Colossians 3:12-14

As those who have proactively put off the old and put on the new (3:9b-10), we are now called to exhibit the new traits that belong to God's chosen people.

God's Chosen People (12a): So far, Paul has emphasized our active role in our repentance and conversion.[1] This doesn't, however, mean we chose God. Instead, God chose us. Thus, we are called "chosen of God."[2] Moreover, we are objects of God's love ("beloved")[3], and we are set apart ("holy") unto God.[4] All of this privilege means a duty to live up to our identity as God's chosen people.

New Traits (12b-14): Hence, Paul calls us to put on the new traits that befit God's people: compassion,[5] kindness, humility, gentleness and patience. He then brings up two actions we are to maintain: forbearance ("bearing with one another") and forgiveness ("forgiving each other").[6] With the latter, we are to reflect the Lord's treatment of us.[7] Lastly, we are to put on love like a coat that covers everything underneath.[8] Paul also specifies that this is the love believers already know to practice.[9] This is also the glue ("perfect bond") that holds the church together, and without it, the church falls apart.

[1] Paul repeatedly used the middle voice in 3:5-10: "put to death," "put aside," "put off," and "put on."

[2] Or, "elect of God" (NKJV). Scripture often describes believers as this (cf. Rom. 8:33; Eph. 1:4; 1 Pet. 1:1-2).

[3] "Beloved" is a passive participle (ē-ga--men-oi [ἠγαπημένοι]). We are here seen as recipients of God's love.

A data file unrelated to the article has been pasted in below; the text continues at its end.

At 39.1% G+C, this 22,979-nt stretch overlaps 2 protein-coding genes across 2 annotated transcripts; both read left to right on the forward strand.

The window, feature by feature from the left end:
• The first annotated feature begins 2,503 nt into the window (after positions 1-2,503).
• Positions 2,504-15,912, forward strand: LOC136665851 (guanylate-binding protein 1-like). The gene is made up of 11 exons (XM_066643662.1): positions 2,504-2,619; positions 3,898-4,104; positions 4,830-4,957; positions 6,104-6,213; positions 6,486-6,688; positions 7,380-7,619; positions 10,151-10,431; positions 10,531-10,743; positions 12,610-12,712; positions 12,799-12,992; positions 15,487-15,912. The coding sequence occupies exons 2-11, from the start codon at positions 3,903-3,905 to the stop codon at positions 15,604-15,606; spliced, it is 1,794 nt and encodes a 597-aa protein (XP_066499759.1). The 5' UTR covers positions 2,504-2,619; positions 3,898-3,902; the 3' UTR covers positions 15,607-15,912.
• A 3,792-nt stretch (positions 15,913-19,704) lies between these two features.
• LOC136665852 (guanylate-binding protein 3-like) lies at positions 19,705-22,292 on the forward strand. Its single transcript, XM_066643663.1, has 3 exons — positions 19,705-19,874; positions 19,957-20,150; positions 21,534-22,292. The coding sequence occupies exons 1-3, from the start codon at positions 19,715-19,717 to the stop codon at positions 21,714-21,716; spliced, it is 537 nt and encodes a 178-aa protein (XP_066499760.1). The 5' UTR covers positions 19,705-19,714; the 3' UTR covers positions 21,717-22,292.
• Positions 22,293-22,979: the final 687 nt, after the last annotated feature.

[4] We are set apart unto God. Cf. 1:22 ("holy before God"); 1:26 ("His holy ones"); 2 Cor. 6:17-7:1; 1 Pet. 2:5.

[5] NASB's "heart of compassion" is literally "bowels of compassion." This is affectionate mercy toward others.

[6] "Bear with" is the opposite of passion (as in anger and wrath). The second verb "forgive" comes from the noun "grace [cha-ris (χάρις)]," and it emphasizes the gracious treatment of others. These are both set in contrast to the earlier vices (3:5, 8). Lastly, both verbs are imperfective, hence, continual. We keep these up.

[7] Scripture resounds with the call to imitate God's forgiveness toward us (cf. Matt. 18:32-35; Eph. 4:32).

[8] "Beyond" is literally "upon," so that love is seen as overarching the other traits. This imagery continues the clothing metaphor. The primacy of love is repeated throughout Scripture (cf. 1 Cor. 16:14; 1 Pet. 4:8).

[9] "Love" is articular and points to their love, which Paul had heard about (1:4, 8). Cf. also 1 Thess. 4:9.